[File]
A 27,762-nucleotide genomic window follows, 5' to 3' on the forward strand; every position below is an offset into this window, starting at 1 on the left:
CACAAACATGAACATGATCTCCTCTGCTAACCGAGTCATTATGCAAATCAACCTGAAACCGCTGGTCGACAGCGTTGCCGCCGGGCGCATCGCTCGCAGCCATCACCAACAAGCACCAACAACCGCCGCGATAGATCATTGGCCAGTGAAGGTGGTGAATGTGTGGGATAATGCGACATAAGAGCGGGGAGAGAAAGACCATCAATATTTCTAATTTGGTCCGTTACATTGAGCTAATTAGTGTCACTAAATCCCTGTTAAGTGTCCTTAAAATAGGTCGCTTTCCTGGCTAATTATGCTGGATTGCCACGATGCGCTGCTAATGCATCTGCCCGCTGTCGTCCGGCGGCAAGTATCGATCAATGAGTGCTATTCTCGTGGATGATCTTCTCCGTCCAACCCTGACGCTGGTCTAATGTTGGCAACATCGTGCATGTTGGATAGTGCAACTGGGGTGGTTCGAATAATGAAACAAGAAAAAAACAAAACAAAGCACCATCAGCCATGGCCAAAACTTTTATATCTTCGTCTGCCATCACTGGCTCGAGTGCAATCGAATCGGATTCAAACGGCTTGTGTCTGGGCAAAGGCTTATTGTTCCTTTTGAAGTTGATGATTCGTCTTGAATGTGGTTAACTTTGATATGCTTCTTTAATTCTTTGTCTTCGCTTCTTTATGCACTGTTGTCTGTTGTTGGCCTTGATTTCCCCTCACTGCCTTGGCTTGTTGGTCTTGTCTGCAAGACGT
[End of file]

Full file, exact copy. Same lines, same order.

A 27,762-nucleotide genomic window follows, 5' to 3' on the forward strand; every position below is an offset into this window, starting at 1 on the left:
CACAAACATGAACATGATCTCCTCTGCTAACCGAGTCATTATGCAAATCAACCTGAAACCGCTGGTCGACAGCGTTGCCGCCGGGCGCATCGCTCGCAGCCATCACCAACAAGCACCAACAACCGCCGCGATAGATCATTGGCCAGTGAAGGTGGTGAATGTGTGGGATAATGCGACATAAGAGCGGGGAGAGAAAGACCATCAATATTTCTAATTTGGTCCGTTACATTGAGCTAATTAGTGTCACTAAATCCCTGTTAAGTGTCCTTAAAATAGGTCGCTTTCCTGGCTAATTATGCTGGATTGCCACGATGCGCTGCTAATGCATCTGCCCGCTGTCGTCCGGCGGCAAGTATCGATCAATGAGTGCTATTCTCGTGGATGATCTTCTCCGTCCAACCCTGACGCTGGTCTAATGTTGGCAACATCGTGCATGTTGGATAGTGCAACTGGGGTGGTTCGAATAATGAAACAAGAAAAAAACAAAACAAAGCACCATCAGCCATGGCCAAAACTTTTATATCTTCGTCTGCCATCACTGGCTCGAGTGCAATCGAATCGGATTCAAACGGCTTGTGTCTGGGCAAAGGCTTATTGTTCCTTTTGAAGTTGATGATTCGTCTTGAATGTGGTTAACTTTGATATGCTTCTTTAATTCTTTGTCTTCGCTTCTTTATGCACTGTTGTCTGTTGTTGGCCTTGATTTCCCCTCACTGCCTTGGCTTGTTGGTCTTGTCTGCAAGACGT